Shelving its plan to impose a countrywide ban on single-use plastic, the government has said that the ‘Swachhata Hi Seva’ campaign launched by Prime Minister Narendra Modi on September 11 “is not about banning the single-use plastic but creating awareness and a people’s movement to curb its use.”
This clarification came yesterday – Tuesday, Oct 1 – after a few media reports said India had held off imposing a blanket ban on single-use plastics in the country.
The Swachhata Hi Seva campaign launched by the Hon’ble PM on 11th September 2019 is not about banning single use plastic but creating awareness and a people’s movement to curb its use @PMOindia @moefcc https://t.co/ZTb4jtJ3t8
— Swachh Bharat (@swachhbharat) October 1, 2019
The plan was for Prime Minister Narendra Modi to outlaw six items today – Wednesday, Oct 1 – the 150th anniversary of the birth of independence leader Mahatma Gandhi, as part of a broader campaign to rid India of single-use plastics by 2022.
The reason, said reports quoting unnamed officials, was that the plan to outlaw six items would have been disruptive for the industry at a time when it is coping with an economic slowdown and job losses.
The reports quoted officials as saying that there would be no immediate move to ban plastic bags, cups, plates, small bottles, straws and certain types of sachets and instead the government would try to curb their use.
Secretary, Ministry of Environment and Forests, Chandra Kishore Mishra said that for now, the government will ask states to enforce the existing rules against storing, manufacturing and using some single-use plastic products such as polythene bags and Styrofoam.
“There is no new ban order being issued,” Mishra was quoted as saying. “Now, it’s a question of telling people about the ill-effects of plastic, of collecting and sending for recycling so people don’t litter.”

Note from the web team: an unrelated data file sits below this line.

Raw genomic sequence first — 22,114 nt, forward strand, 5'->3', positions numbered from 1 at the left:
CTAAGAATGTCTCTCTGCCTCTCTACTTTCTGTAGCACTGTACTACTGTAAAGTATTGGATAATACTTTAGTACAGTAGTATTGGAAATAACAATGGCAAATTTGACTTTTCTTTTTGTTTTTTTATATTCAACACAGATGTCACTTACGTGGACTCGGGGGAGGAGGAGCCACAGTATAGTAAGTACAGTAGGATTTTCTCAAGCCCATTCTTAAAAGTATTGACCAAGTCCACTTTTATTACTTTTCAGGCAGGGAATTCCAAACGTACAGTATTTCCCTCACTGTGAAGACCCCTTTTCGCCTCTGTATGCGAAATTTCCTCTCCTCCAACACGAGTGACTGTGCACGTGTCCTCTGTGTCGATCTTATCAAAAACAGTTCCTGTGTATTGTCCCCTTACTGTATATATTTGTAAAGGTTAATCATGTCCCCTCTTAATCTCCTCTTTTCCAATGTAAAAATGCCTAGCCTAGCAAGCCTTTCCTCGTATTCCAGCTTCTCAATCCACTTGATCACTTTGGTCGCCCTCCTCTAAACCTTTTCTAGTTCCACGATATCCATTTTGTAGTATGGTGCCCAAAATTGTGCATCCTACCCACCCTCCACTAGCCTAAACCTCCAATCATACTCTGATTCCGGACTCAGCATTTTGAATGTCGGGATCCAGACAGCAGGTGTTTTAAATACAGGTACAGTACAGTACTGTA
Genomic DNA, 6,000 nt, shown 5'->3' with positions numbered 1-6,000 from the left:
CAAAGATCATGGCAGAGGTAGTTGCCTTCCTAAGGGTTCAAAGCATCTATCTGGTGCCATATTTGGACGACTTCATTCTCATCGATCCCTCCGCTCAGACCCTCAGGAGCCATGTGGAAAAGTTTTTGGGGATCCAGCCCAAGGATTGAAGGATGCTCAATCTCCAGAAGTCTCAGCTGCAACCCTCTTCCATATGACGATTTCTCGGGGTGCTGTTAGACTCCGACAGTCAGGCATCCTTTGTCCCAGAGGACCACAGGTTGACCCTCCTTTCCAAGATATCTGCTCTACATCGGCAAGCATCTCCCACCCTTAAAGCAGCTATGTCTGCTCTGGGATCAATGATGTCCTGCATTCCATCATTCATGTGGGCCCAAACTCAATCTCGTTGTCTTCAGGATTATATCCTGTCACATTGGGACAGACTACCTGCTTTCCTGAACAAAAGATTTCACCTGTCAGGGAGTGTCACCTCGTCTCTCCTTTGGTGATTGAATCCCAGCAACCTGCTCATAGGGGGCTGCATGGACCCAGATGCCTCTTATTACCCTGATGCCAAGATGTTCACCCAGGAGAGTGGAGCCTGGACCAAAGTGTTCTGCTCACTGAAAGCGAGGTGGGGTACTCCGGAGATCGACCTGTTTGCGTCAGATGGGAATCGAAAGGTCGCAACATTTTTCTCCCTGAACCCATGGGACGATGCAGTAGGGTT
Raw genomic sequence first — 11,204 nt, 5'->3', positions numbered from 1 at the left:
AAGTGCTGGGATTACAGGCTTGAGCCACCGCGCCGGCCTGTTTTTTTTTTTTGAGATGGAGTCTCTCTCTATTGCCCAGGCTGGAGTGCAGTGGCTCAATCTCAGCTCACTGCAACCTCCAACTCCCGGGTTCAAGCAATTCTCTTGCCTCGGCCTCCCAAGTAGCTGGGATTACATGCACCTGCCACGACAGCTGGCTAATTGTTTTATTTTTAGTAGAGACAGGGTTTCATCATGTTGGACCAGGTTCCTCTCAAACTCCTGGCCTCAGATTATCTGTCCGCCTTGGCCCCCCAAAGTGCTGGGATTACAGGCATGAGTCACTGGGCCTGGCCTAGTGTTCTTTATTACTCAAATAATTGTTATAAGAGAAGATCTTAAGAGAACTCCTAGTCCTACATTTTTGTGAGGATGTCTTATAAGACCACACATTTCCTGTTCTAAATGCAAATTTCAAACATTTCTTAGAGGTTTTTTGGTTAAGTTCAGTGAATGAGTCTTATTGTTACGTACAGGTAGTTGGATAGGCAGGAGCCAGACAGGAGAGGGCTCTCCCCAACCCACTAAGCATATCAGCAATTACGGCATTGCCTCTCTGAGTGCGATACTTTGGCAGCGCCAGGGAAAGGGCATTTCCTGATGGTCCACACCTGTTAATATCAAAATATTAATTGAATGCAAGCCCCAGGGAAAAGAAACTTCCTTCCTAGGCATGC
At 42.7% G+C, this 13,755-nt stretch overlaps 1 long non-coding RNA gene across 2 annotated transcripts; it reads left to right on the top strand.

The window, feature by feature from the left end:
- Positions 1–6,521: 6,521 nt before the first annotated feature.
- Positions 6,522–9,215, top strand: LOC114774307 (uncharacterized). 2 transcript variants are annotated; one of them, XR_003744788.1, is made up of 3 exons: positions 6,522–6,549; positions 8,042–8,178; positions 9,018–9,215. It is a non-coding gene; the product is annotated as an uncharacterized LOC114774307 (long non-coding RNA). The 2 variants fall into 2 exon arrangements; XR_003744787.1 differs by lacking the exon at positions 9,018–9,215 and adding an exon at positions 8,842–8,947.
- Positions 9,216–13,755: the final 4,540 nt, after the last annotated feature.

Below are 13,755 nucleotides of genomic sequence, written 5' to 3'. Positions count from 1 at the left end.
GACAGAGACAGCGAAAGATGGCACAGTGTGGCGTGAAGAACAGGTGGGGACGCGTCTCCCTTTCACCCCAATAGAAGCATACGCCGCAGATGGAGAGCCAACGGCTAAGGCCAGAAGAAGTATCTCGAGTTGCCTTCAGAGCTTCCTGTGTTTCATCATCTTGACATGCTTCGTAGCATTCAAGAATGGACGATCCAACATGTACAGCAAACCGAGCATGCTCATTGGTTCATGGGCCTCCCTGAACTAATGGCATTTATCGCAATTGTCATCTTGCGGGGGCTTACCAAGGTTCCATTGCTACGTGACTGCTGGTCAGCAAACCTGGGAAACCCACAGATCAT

The ban wouldn’t have hit only plastic manufacturers but several other businesses which use plastic in packaging for everything from sodas and biscuits to ketchup and shampoo.
The Confederation of Indian Industry (CII) said the move had become an existential issue for several economic sectors because alternatives were not immediately available. It said small-sized plastic bottles used for pharmaceutical or health products should be exempted as there is no alternate available. Sachets made from so-called multi-layered packaging should also not be banned, as that could disrupt supplies of products like biscuits, salt and milk, the confederation said.
Plastic waste is at epidemic proportions in the world’s oceans with an estimated 100 million tonnes dumped there to date, according to the United Nations. Scientists have found large amounts of micro plastic in the intestines of deep-dwelling ocean mammals like whales.
India, which uses about 14 million tonnes of plastic annually, lacks an organised system for management of plastic waste, leading to widespread littering.
“The toxins, poisons and persistent pollutants present in some of these plastic products leach and enter human bodies where they cause several diseases, including cancer,” said Chitra Mukherjee, head of advocacy and policy at Delhi-based Chintan Environmental Research and Action Group, reported news agency Reuters.